Generating energy from renewable sources is good for the environment and good for your pocket as a householder. But if you are thinking of installing a Biomass Boiler or Combined Heat and Power System do you need planning permission or not?
To find out if you do read on, or call Claire on 01282 872570.
Wood-fuelled heating systems, also called biomass systems, burn wood pellets, chips or logs to provide warmth in a single room or to power central heating and hot water boilers. stove burns logs or pellets to heat a single room – and may be fitted with a back boiler to provide water heating as well. And a boiler burns logs, pellets or chips, and is connected to a central heating and hot water system.
The benefits of a biomass boiler are that wood is an affordable heating fuel: although the price of wood fuel varies considerably, it is often cheaper than other heating options; the wood fuel boiler systems could benefit from the Renewable Heat Premium Payment and the Renewable Heat Incentive; and it is a low-carbon option: the carbon dioxide emitted when wood is burned is the same amount that was absorbed over the months and years that the plant was growing. The process is sustainable as long as new plants continue to grow in place of those used for fuel.
‘Micro-CHP’ stands for micro combined heat and power. This technology generates heat and electricity simultaneously, from the same energy source, in individual homes or buildings. Domestic micro-CHP systems are currently powered by mains gas or LPG; in the future there may be models powered by oil or bio-liquids. Although gas and LPG are fossil fuels rather than renewable energy sources, the technology is still considered to be a ‘low carbon technology’ because it can be more efficient than just burning a fossil fuel for heat and getting electricity from the national grid.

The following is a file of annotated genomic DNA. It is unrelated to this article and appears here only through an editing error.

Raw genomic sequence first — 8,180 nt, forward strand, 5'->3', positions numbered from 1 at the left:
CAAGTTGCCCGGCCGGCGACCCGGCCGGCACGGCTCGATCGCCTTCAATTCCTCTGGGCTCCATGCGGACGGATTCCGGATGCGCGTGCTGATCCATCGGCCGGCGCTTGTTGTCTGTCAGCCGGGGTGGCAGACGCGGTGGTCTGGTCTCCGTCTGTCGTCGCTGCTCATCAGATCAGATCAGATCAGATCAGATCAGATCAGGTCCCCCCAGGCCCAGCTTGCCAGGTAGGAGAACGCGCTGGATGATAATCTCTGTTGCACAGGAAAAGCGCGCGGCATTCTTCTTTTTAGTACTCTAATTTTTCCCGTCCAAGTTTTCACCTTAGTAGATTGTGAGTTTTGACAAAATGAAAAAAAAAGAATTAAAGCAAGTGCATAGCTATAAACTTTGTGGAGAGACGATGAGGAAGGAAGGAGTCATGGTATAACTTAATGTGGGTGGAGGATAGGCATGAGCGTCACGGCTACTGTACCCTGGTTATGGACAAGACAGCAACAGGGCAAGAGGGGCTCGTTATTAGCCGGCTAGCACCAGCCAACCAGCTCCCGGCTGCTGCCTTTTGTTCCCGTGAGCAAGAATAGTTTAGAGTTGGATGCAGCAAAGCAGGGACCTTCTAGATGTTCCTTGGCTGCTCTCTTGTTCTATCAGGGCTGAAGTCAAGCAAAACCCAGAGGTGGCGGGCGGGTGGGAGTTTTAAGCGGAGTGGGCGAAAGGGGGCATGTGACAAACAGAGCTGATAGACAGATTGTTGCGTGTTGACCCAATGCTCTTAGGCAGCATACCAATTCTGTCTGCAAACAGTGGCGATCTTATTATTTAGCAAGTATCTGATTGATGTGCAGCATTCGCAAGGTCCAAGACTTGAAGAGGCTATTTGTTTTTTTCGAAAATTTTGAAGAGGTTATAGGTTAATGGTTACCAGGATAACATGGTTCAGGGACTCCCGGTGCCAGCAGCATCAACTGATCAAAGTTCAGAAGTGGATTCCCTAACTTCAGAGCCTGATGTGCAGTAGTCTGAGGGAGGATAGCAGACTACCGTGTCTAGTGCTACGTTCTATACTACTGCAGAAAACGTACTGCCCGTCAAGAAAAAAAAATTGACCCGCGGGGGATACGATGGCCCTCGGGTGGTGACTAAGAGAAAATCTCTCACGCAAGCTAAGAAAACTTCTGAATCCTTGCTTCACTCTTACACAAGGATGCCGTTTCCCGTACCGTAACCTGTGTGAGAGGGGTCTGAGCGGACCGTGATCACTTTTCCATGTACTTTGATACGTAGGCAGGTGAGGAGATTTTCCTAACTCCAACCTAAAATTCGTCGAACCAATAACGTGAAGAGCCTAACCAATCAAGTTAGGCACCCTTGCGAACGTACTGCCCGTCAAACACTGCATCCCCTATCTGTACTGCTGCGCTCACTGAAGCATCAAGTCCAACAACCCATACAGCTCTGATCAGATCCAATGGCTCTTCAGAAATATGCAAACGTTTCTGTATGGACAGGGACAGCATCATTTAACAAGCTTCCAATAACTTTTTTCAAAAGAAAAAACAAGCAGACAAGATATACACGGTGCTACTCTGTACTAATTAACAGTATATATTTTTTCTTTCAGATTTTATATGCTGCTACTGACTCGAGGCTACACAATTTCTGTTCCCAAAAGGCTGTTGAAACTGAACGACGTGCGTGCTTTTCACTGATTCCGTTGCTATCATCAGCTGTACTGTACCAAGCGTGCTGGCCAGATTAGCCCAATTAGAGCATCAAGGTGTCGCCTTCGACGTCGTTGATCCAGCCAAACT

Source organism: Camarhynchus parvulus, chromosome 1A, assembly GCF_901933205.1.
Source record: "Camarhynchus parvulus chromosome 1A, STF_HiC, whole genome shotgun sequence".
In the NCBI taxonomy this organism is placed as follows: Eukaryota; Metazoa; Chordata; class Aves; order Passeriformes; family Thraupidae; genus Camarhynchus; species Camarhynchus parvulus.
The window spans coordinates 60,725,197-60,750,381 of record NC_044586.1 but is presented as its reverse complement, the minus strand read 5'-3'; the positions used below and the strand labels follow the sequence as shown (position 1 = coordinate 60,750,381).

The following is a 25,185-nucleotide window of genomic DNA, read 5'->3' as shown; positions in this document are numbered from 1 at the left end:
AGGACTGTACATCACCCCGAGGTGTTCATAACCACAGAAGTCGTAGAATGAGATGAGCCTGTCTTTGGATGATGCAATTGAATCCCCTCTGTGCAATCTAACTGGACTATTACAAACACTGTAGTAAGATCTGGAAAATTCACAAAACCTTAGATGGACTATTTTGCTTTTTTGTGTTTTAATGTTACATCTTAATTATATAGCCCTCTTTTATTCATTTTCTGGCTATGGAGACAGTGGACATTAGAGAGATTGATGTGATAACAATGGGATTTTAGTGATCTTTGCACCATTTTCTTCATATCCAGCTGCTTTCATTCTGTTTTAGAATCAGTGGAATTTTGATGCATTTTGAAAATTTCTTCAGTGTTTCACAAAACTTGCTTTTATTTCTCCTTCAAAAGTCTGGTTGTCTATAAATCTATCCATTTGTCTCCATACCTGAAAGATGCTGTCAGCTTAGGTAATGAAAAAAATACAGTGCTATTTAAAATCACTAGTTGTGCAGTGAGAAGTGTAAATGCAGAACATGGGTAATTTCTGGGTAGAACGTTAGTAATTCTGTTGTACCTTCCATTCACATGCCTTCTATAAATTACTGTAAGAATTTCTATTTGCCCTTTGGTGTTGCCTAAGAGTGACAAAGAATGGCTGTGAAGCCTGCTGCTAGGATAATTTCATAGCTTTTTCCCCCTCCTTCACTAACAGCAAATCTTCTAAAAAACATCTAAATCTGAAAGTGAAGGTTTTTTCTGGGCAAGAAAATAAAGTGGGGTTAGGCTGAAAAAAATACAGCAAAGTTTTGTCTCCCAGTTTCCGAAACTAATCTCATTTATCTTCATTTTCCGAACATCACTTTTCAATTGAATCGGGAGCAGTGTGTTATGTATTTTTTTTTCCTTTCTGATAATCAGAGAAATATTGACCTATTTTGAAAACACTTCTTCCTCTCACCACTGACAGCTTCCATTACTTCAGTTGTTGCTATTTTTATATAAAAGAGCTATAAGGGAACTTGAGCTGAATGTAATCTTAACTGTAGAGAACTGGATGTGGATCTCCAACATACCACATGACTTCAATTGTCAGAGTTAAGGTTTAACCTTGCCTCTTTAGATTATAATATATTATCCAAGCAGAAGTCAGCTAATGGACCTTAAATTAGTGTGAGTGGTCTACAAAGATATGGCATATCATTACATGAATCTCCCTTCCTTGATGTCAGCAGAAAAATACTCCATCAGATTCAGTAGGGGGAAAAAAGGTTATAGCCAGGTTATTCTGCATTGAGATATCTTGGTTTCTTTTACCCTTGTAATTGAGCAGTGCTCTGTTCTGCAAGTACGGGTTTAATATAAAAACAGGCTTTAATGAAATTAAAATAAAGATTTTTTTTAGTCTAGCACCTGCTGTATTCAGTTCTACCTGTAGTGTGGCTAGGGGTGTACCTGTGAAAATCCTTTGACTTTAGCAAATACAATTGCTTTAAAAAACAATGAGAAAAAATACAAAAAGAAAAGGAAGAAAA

The benefits of a combined heat and power systems are electricity generation as a by-product of heat; carbon savings; financial income – micro-CHP is eligible for Feed-in Tariffs; easy installation – there is very little difference between a micro-CHP installation and a standard boiler; and servicing costs and maintenance are estimated to be similar to a standard boiler – although a specialist will be required.
Within The Town and Country Planning (General Permitted Development) (Amendment) (England) Order 2011 Part 40 relating to the “Installation of Domestic Microgeneration Equipment” includes Class E and F which relate to the installation flues for biomass boilers and flues for CHP systems.
The actual systems do not require planning permission to install as they are generally installed internally within the dwelling house, but the flues which both systems require may sometimes need permission
Class E gives householders “permitted development rights” to install flues forming part of a biomass system on houses without planning permission in some instances. There are 2 criteria which the installation has to satisfy in order to be acceptable without the need for planning permission.
Class F gives householders “permitted development rights” to install flues forming part of a combined heat and power system on houses without planning permission in some instances. There are 2 criteria which the installation has to satisfy in order to be acceptable without the need for planning permission.
If you are unsure, here at Kirkwells, we can advise you whether your development needs planning permission or not. Just give us a call on 01282 872570 or email Claire Parker at firstname.lastname@example.org
If your installation requires planning permission, we can also handle the submission on your behalf.
Kirkwells also has a network of professionals who are experienced at installing renewable energy systems on houses. If you wish to discuss this, please give us a call and we will put you in touch with someone who can help you.
©Kirkwells Town Planners and Sustainable Development Consultants based at the Lancashire Digital Technology Centre in Burnley www.kirkwells.co.uk
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